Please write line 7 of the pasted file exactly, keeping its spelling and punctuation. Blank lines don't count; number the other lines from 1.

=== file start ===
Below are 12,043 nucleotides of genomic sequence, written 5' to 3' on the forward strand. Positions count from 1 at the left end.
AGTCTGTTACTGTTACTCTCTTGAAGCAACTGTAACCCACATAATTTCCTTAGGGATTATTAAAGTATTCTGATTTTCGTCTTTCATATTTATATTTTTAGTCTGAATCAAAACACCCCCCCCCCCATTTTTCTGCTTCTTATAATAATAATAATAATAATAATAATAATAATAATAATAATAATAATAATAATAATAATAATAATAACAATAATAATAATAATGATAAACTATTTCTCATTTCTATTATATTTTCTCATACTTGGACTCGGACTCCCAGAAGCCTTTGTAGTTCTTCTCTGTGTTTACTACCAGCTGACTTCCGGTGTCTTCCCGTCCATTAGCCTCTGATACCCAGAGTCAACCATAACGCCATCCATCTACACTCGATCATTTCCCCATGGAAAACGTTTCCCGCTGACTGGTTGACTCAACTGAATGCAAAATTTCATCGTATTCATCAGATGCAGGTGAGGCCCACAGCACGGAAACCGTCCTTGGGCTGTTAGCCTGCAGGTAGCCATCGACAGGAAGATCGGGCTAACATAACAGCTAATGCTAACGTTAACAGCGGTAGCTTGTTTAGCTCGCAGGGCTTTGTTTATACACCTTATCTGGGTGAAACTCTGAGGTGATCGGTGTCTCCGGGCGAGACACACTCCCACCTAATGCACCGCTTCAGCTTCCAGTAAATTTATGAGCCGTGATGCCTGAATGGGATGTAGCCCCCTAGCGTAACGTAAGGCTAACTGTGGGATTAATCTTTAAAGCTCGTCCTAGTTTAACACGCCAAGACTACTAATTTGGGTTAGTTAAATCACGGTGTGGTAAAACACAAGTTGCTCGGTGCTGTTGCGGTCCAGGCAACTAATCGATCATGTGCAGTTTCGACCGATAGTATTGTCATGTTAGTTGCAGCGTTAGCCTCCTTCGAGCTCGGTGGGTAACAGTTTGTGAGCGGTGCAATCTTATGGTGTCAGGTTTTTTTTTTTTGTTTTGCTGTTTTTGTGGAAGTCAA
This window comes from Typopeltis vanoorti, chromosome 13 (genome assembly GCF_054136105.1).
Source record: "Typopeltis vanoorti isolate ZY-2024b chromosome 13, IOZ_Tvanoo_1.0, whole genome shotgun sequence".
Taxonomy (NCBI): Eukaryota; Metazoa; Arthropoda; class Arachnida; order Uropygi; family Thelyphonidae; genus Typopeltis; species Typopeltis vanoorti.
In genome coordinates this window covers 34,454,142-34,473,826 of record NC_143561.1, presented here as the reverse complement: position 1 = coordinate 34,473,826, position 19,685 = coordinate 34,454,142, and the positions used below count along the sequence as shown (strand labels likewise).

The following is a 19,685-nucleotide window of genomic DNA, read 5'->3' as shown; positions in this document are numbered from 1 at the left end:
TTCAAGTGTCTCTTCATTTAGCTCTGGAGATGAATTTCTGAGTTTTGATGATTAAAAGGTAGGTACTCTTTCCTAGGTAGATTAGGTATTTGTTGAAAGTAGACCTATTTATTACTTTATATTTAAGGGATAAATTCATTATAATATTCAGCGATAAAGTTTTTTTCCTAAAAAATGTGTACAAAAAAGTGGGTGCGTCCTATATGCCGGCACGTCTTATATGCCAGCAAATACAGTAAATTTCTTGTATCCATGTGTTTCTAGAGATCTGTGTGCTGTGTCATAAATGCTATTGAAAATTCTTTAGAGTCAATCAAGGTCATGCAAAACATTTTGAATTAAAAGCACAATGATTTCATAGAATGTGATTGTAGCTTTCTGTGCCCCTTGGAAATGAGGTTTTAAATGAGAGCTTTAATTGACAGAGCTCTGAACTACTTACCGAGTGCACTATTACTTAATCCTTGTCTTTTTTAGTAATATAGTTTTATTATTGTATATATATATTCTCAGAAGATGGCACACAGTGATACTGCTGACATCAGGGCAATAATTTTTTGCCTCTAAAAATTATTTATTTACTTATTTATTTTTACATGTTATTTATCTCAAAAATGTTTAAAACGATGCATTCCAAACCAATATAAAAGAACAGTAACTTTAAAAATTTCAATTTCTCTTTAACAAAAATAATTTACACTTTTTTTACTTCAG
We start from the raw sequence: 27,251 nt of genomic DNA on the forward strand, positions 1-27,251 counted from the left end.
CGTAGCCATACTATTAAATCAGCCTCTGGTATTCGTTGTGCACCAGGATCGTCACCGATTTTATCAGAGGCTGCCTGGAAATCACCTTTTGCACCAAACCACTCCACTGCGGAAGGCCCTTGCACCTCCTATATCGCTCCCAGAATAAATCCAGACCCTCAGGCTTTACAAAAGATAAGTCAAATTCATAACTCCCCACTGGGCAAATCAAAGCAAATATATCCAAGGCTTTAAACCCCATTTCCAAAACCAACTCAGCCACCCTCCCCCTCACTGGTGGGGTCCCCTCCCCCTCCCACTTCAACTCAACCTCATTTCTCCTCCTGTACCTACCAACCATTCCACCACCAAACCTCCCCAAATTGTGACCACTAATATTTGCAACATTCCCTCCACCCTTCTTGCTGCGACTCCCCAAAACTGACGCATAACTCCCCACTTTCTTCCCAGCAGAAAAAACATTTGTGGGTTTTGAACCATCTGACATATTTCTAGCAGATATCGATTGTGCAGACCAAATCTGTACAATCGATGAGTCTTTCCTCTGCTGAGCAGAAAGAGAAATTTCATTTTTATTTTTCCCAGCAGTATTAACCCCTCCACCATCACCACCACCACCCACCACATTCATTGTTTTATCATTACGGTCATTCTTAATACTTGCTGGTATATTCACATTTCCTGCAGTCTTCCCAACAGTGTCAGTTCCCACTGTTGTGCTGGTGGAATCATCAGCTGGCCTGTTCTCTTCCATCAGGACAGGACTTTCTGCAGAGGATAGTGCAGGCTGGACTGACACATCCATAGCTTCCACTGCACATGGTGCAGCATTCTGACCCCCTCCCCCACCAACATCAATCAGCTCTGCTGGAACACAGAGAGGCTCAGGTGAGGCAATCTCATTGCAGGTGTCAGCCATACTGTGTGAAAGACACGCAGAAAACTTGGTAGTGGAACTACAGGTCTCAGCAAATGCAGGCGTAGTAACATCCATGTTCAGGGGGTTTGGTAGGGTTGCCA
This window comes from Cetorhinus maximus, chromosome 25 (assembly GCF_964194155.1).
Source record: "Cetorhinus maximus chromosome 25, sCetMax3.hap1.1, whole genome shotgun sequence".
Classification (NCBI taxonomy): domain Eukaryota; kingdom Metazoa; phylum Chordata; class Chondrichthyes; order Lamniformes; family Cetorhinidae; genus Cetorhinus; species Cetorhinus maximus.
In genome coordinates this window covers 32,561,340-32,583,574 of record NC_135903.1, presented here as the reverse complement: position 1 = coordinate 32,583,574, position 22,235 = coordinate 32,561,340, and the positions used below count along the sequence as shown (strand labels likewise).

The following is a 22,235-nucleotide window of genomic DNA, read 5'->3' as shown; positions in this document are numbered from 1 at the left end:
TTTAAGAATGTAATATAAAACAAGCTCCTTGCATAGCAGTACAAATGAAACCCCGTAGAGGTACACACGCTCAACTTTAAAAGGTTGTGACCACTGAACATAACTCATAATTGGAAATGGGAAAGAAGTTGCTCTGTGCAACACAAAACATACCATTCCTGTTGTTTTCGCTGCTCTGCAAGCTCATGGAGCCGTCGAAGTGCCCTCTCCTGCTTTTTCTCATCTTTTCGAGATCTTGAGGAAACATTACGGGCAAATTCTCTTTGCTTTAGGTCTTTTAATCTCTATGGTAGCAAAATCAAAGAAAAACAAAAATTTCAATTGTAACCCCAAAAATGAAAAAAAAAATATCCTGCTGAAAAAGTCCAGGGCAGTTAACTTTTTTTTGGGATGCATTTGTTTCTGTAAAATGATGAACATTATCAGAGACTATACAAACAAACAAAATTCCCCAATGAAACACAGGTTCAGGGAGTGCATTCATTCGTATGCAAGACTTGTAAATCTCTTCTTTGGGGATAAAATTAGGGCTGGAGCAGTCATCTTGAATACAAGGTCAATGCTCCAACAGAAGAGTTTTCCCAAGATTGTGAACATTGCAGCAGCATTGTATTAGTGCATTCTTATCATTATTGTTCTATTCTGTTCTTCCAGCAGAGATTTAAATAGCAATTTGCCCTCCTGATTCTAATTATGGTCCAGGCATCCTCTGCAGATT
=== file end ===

The following is a 19,685-nucleotide window of genomic DNA, read 5'->3' as shown; positions in this document are numbered from 1 at the left end: